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Anything outside contract is wrong
Published on: Sunday, March 19, 2017

By Brig-Gen (R) Datuk Goh Seng Toh
WE refer to Rehda Malaysia treasurer Datuk Muztaza Mohamad’s stand that, “Any delay is not the fault of the buyers.

It’s our own fault or that of other people.”

He was commenting on a landmark High Court decision to set aside the order by the minister of urban wellbeing, housing and local government to give a 12-month extension to a developer to complete his project whereby denying the affected buyers their rightful compensation from the developer for delay in handing over of their purchased houses.

Muztafa said the law is a law and that developers should plan ahead to ensure homes are delivered on time.

We would state further that a contract agreement is a contract agreement (in this case the statutory sales and purchase agreement) and should be binding on both parties.

The only deviation/alteration that may be allowed is when both parties covenant to alter it, if they are allowed to do so legally.

It follows that for the minister who is an unrelated third party to unilaterally and high-handedly alter the date of completion and hand over of the said houses is not correct.

Thus, we feel that it augurs well for the industry when Rehda comes out to voice support for the court’s finding.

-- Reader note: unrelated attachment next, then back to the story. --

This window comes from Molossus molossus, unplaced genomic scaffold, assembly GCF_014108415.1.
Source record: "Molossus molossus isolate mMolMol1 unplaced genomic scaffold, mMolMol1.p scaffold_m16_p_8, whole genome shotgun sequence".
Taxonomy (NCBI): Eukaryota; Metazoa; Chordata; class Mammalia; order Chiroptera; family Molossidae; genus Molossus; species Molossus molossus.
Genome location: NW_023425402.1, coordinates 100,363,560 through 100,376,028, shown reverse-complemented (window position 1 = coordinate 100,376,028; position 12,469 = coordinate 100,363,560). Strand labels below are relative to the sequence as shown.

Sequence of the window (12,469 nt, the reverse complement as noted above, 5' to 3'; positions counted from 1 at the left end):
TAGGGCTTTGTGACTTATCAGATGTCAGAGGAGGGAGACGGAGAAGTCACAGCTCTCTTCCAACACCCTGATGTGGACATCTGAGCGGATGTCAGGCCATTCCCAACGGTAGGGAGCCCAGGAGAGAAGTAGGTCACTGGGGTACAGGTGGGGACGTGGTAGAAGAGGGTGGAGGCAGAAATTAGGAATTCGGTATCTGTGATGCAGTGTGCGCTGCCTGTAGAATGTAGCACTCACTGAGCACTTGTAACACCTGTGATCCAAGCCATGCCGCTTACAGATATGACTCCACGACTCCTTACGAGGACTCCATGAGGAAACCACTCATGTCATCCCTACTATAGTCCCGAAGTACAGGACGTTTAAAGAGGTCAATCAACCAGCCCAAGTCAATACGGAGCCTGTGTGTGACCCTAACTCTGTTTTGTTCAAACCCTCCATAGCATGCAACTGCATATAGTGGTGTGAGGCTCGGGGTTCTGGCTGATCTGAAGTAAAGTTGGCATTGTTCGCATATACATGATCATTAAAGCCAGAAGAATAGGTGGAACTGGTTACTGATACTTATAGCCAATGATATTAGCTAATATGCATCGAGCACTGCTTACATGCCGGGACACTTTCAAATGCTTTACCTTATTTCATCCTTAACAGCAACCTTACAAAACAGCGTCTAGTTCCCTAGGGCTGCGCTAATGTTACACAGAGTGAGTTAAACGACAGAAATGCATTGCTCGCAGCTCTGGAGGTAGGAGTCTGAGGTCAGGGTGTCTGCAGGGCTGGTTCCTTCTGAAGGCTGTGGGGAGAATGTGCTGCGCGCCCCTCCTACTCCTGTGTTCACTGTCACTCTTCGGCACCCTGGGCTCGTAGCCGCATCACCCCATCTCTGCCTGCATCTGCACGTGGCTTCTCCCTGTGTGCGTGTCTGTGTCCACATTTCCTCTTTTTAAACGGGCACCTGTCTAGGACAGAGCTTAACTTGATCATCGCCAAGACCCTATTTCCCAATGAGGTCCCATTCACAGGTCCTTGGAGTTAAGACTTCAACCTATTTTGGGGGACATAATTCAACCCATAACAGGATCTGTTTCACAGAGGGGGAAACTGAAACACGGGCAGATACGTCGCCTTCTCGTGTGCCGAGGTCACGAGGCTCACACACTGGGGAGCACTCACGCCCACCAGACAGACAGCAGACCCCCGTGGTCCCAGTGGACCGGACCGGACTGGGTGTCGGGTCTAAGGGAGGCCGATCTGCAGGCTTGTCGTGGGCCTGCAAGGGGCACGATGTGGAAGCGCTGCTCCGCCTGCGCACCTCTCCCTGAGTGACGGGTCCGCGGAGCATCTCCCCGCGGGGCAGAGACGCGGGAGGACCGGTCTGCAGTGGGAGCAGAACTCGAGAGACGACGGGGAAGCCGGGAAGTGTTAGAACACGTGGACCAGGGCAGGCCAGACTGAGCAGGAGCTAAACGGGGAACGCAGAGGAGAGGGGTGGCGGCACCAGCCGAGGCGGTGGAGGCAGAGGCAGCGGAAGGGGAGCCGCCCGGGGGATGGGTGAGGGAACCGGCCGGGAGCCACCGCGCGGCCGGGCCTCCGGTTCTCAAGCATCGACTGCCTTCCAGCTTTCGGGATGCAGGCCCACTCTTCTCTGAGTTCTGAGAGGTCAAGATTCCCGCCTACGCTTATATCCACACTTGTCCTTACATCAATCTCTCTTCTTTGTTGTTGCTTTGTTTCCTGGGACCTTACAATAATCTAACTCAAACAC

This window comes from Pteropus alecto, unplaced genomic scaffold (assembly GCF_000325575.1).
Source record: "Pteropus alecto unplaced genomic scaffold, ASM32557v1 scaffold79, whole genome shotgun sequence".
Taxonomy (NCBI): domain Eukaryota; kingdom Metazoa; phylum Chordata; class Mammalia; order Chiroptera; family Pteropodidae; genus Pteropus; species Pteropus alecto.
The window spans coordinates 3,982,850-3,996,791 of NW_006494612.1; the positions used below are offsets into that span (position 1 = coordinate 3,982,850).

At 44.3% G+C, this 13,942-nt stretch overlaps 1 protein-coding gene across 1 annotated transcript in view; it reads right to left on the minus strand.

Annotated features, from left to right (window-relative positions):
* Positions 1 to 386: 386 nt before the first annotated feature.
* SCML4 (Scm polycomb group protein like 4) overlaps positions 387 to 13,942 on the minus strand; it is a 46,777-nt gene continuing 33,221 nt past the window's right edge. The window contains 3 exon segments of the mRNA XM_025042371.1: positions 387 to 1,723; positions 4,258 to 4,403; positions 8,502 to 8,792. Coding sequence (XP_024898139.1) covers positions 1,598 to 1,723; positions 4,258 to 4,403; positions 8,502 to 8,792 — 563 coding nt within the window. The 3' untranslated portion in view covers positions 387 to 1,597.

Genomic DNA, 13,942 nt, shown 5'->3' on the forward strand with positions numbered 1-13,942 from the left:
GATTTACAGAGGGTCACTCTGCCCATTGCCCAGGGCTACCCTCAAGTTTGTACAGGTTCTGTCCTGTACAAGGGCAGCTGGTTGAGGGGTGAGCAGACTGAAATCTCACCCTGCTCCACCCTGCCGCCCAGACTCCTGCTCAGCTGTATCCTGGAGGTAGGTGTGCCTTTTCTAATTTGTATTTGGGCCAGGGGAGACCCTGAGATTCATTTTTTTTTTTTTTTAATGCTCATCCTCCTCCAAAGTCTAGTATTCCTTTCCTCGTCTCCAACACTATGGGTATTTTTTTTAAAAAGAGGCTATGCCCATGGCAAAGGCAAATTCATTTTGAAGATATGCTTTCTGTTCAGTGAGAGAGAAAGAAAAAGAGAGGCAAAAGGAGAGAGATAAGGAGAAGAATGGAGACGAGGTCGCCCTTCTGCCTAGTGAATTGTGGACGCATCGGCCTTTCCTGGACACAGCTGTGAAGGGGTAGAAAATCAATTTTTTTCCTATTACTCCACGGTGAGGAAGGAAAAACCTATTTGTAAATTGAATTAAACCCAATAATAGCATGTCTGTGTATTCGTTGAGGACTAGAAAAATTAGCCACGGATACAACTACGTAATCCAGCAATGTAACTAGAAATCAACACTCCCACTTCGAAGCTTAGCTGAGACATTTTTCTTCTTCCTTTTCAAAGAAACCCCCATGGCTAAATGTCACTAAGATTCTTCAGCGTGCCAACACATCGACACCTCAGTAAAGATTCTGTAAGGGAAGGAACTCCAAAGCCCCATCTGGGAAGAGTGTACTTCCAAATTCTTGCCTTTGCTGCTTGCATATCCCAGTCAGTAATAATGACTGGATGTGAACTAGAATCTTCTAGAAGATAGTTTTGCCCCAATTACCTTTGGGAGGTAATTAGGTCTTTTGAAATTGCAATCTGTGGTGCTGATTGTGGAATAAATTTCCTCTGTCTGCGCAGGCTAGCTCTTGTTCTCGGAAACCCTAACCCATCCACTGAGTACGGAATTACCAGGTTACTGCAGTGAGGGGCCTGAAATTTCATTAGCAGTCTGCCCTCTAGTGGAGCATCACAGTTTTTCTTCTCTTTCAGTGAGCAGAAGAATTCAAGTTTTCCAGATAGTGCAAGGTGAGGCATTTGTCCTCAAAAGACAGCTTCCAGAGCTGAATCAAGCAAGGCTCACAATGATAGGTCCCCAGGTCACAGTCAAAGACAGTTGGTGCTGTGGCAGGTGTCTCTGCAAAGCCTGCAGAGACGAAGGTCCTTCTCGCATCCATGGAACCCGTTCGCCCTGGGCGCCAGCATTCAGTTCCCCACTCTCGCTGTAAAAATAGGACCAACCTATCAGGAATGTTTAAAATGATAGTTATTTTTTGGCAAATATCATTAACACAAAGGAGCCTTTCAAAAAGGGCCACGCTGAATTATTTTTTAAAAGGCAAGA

This should translate into Rehda discouraging its member developers from seeking EOT save and except with serious and genuine situations that are totally beyond the developer’s control, such as natural catastrophe like massive landslides, earthquakes serious floods or other natural disasters.

Certainly as in this case, being given stop work orders by local authorities and neighbourhood complaints of disturbance clearly cannot be classified as beyond the developer’s control. On the contrary they are totally self inflicted.

The fact that the appeal for “extension of time” (EOT) was even granted in the first place raises a lot of questions that beg to be answered.

Why were the affected house buyers made to go through the mental anguish and financial expenditures to pursue their rights. What further compensation should they be given so that justice prevails.

They suffered because of a faulty decision.

Should the affected buyers now take up another suit to pursue compensation for mental anguish/suffering, inconveniences and other incidentals?

What they achieved this round is only to get back what is rightfully theirs. Who should they now pursue to get back the other compensation. What clout has Rehda to discipline its member developers from seeking EOT when they are not able to complete their projects?

Will the minister ensure that EOT is not high-handedly dished out whereby affected buyers are forced to resort to court action with its attending setbacks?

Brig-Gen (R) Datuk Goh Seng Toh Vice-President National House Buyers Association

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